C. hominis is an opportunistic bacterium belonging to the normal microbiota of oral and upper respiratory tract of human. Two species of Cardiobacterium can currently be described: C. hominis and C. valvarum. They belong to the HACCEK group, responsible for bacteremia and EI, and composed of Haemophilus spp (H. parainfluenzae), Aggregatibacter spp (A. aphrophilus, A. actinomycetemcomitans and A. segnis), [formerly Actinobacillus actinomycetemcomitans, Haemophilus aphrophilus and Haemophilus segnis until 2006, Cardiobacterium spp, Capnocytophaga spp (C. ochracea, C. sputigena and C. gingivalis for the human species), Eikenella corrodens and Kingella spp (K. kingae and K. denitrificans). A monocentric study of 45 cases of HACCEK endocarditis managed in the Mayo clinic (Minnesota, USA) between years 1970-1992 described that the HACCEK group was responsible for 1-3% of EI, with a proportion of 13-27% due to C. hominis and only 1% due to C. valvarum . C. hominis is responsible for insidious EI, mainly in patients with congenital heart disease or prosthetic valves. In such cases, the disease is characterized by prolonged sub-acute courses associated with fever, splenomegaly, heart failure, anorexia and malaise. Relation between C. hominis bacteremia and EI is up to 95% which explains why EI was diagnosed in the presence of only one major and two minor criteria of IE [7, 8]. Ventricular septal defect, presented by our patient, corresponds to a failure of the inter-ventricular septum and is a congenital heart defect driving to an increased volume load, excessive pulmonary blood flow, reduced systemic cardiac outputs and high pulmonary artery pressure. Presence of a heart murmur is frequent with this pathology and can mask some endocarditis symptoms. Ventricular septal defects and others cardiac malformations have been described as predisposing causes of C. hominis EI .
C. hominis is a pleomorphic Gram-negative rod presenting a characteristic mode of grouping like rosettes . This case report highlights the difficulty of the biological identification of C. hominis due to the variability of the Gram coloration. Culture of these bacteria is usually performed in standard enriched media and optimal growth is obtained with presence of 5% CO2. Culture is weak in microaerophilic atmosphere and negative in anaerobic atmosphere. Classically, 3.3 days are required to obtain a positive blood culture without treatment, but in some cases, culture could be extended until 14 days [9, 10]. C. hominis can be identified and differentiated from the other HACCEK bacteria by its biochemical characteristics which are fermentation of glucose, maltose, mannose, sucrose, mannitol, sorbitol and the production of indole . However, these characteristics do not allow to differentiate C. hominis to C. valvarum. The only phenotypical difference described in the literature is the production of raffinose by C. hominis . Differentiation between the two Cardiobacterium species can be made by broad-range 16S rRNA PCR/sequencing test on a culture colony or directly from the sample as described by Gatselis et al.. Further studies used 16S rRNA PCR/sequencing to identify C. hominis, but with the arrival of MALDI-TOF-MS, 16S rRNA PCR/sequencing is now mainly used at distance of the infection or in case of negative culture. Today, detection of HACCEK bacteria and Cardiobacterium spp has been largely facilitated by the introduction of MALDI-TOF-MS, allowing a rapid and reliable identification, in particular between the two species of Cardiobacterium spp, with one spectrum of C. hominis and one of C. valvarum present in the database (MBT IVD Library - 6763). However, as described in the case report, a weak score of MALDI-TOF-MS may require a confirmation using complementary techniques. One of the main difficulties when determining antibiotic susceptibility of the HACCEK bacteria is based on the lack of clinical breakpoints by the European committee on antimicrobial susceptibility testing. Typically, HACCEK group bacteria are susceptible to β-lactams. Ampicillin and ampicillin/clavulanic acid were therefore generally used to treat HACCEK infection. However, a rapid increase of β-lactamase producing-strains led to a modification of the guidelines . Nowadays, third generation cephalosporins for 4 weeks are the first line to treat IE due to the HACCEK group . Fluoroquinolones can be used as an alternative and aminopenicillin are now reserved for the non β-lactamase producing-strains. Conversely to the other HACCEK group bacteria, β-lactamase producing-C. hominis are still very rare and only few cases of β-lactams resistance have been reported in literature [13, 14].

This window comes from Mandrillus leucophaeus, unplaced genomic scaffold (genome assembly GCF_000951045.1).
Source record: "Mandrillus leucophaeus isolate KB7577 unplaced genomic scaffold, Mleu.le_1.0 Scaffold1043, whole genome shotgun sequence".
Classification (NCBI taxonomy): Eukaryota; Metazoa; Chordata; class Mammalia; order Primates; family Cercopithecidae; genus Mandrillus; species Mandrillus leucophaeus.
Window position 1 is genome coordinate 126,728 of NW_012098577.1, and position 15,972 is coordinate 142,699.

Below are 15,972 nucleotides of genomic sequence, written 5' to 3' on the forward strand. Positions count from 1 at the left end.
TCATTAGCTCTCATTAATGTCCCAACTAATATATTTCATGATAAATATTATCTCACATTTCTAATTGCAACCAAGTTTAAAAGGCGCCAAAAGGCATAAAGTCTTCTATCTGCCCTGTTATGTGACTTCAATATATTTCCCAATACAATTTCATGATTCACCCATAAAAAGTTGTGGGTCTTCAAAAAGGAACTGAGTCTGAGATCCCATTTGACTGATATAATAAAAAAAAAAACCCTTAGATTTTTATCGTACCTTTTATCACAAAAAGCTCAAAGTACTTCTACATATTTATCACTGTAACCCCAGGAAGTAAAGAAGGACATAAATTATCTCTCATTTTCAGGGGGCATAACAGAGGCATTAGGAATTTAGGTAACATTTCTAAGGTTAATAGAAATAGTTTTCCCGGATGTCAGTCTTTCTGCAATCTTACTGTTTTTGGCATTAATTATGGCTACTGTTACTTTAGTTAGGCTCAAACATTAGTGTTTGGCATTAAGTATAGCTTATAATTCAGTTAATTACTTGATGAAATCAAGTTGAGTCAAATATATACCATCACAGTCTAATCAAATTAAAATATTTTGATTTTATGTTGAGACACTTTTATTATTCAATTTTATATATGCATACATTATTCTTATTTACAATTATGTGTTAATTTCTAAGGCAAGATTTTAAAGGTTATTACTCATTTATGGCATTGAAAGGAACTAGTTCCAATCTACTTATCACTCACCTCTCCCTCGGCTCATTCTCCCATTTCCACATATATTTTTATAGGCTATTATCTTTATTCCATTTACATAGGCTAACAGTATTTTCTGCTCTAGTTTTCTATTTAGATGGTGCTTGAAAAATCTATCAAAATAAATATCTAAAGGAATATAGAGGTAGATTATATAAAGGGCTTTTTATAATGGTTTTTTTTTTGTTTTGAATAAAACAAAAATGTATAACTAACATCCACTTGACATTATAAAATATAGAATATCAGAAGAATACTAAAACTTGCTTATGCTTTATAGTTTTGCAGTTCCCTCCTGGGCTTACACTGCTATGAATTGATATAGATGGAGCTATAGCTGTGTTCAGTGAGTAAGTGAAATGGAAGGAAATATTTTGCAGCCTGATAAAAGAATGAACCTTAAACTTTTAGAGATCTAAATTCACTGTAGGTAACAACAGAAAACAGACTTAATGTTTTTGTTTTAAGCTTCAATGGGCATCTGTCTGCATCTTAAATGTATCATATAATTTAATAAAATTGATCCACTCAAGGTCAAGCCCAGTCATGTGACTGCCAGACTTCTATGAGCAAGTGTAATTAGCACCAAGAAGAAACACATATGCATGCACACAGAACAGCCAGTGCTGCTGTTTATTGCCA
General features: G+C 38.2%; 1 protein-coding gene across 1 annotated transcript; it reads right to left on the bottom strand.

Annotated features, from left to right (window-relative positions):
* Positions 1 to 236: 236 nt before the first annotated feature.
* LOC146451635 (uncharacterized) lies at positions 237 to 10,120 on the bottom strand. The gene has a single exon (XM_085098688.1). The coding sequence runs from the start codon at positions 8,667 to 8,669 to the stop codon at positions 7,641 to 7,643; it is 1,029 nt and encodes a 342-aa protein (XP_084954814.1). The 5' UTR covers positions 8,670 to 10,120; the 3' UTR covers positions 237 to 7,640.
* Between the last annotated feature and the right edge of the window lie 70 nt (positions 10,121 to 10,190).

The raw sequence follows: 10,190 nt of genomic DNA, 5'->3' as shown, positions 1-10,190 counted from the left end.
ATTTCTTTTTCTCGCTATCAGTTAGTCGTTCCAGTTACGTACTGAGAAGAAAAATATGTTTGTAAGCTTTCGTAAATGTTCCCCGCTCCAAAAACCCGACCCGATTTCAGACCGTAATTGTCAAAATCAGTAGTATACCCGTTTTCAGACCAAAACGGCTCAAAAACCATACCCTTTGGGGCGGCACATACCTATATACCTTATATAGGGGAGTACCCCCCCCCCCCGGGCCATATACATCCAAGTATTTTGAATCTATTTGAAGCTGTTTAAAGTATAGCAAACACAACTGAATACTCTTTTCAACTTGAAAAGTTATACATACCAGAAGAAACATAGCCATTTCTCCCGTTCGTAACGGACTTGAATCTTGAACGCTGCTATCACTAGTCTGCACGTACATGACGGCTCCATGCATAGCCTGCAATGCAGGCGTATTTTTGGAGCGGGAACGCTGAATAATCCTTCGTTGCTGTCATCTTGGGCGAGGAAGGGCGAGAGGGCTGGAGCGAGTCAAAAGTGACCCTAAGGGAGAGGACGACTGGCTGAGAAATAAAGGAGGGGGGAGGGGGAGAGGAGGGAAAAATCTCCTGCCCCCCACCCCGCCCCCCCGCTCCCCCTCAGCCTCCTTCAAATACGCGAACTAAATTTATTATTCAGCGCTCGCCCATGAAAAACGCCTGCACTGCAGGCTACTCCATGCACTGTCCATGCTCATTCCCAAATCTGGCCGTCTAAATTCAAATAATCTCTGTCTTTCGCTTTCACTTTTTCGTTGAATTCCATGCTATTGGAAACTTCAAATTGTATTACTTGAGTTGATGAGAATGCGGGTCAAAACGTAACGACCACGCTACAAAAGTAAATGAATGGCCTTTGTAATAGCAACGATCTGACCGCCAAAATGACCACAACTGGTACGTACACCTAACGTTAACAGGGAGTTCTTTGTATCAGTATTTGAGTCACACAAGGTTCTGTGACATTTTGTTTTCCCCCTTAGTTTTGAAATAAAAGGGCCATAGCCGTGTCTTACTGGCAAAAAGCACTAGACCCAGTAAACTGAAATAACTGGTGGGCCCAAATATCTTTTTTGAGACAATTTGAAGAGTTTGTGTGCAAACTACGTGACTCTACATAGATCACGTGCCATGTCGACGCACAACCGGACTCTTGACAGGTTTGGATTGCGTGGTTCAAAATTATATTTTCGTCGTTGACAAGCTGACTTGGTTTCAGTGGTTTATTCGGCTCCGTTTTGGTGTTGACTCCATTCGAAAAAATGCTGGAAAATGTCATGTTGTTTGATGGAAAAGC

The present case illustrates the difficulties and the diagnostic approach allowing to identify C.hominis, a Gram-negative rod mainly responsible for EI. Prognosis of Cardiobactrium spp EI is generally favorable, but the delayed diagnosis caused by the late identification of the bacteria can have severe consequences, particularly at cardiac level. Despite emergence of few antimicrobial resistance determinant, Cardiobacterium spp remains susceptible to the third generation cephalosporins which provides a quickly and efficient therapy. The arrival of the MALDI-TOF-MS has greatly facilitated the diagnosis of this infection, but bacterial phenotypical and biological characteristics, as well as the 16S rRNA PCR may still be used to confirm the identification in case of low score.
Conflict of interest
none of the authors has any conflict of interest to disclose.
All the authors would like to thank Imogen Fersen for her review of the manuscript.